A parolee told a judge Thursday that he helped conceal evidence against Kevin Harper despite knowing Harper was the prime suspect in a West Valley triple homicide.

Tennance V. Buckingham, 50, pleaded guilty to two felony charges in the long-running Goggin murder case: first-degree rendering of criminal assistance and first-degree trafficking in stolen property.

In exchange for his plea, prosecutors agreed to recommend an eight-month jail sentence. With his criminal history, he would have faced six to eight years in prison under state guidelines.

A sentencing date was delayed until Sept. 26. Until then, Buckingham remains out of custody.

Why prosecutors would agree to such a lenient deal was not explicitly explained in court. However, Buckingham’s court-appointed attorney told the court several times the deal was tied to a “cooperation agreement.”

After his plea, TV news reporters pursued Buckingham and his attorney, Jim Egan, into the corridor outside the courtroom, causing an irritated Egan to send his client back into the courtroom to hide.

Chief Criminal Deputy Prosecutor Ken Ramm, meanwhile, also declined to discuss the plea, particularly questions about the cooperation agreement.

Buckingham was one of four people who once faced charges in the February 2011 bludgeoning deaths of Bill Goggin, owner of a Yakima civil engineering firm, his wife, Pauline, and his mother, Bettye.

Their bodies were found in the family’s home in the gated Falcon Ridge development, west of Yakima. Authorities believe they were killed during a burglary.

Per his plea deal, Buckingham admitted that he helped fence a laptop computer that was stolen from the Goggin home and concealed evidence he believed would implicate Harper. The nature of that evidence was not explained in court.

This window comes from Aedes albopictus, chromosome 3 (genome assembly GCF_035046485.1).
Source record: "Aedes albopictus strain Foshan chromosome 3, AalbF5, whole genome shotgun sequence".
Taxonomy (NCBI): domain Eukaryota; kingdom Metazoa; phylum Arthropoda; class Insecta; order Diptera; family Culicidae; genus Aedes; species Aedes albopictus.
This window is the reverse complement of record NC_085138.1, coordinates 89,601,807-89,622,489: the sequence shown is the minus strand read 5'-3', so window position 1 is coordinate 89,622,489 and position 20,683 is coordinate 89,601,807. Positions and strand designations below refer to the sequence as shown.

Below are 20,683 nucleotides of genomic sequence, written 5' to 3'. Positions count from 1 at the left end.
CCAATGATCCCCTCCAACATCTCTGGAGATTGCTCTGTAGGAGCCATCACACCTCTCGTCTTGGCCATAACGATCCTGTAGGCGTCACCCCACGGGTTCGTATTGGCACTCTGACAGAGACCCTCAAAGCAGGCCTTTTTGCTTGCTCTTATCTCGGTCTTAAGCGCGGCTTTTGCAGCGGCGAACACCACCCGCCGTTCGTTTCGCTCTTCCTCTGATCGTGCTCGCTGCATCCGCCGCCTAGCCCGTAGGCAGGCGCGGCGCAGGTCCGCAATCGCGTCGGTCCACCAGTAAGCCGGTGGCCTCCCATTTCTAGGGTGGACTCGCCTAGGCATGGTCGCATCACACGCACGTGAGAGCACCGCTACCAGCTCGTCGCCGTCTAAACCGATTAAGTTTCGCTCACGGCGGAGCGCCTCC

Harper, 31, was considered the prime suspect and faced three aggravated first-degree murder charges until prosecutors were forced to cut a deal with him after a series of missteps by investigators and prosecutors that threatened to derail the case.

Harper subsequently pleaded guilty to two relatively minor charges — first-degree unlawful possession of a firearm and second-degree possession of stolen property — related to the theft of a Western-style, .22-caliber pistol from the Goggin home.

In exchange for his plea, prosecutors agreed to recommend a prison sentence of just over seven years. They also dismissed accessory charges against his wife, Crystal Gray-West.

Under the plea deal, prosecutors said they would drop murder charges when he is sentenced, which has not yet happened.

And last month, the case was turned on its head when prosecutors accused Harper of violating the terms of a “confidential agreement” behind the plea agreement. That “confidential agreement,” along with the one in Buckingham’s case, has not been made public.

After prosecutors asked the court to hold a closed-door hearing for the purpose of nullifying the plea deal, trial Judge Ruth Reukauf instead scheduled a hearing June 13 to hash out the merits of the request.

Accessory charges against a fourth defendant, Tracy Culton, were dismissed in February after prosecutors said further investigation found insufficient evidence to proceed against her.

• Chris Bristol can be reached at 509-577-7748 or cbristol@yakimaherald.com. Follow him on Twitter at twitter.com/ChrisJBristol.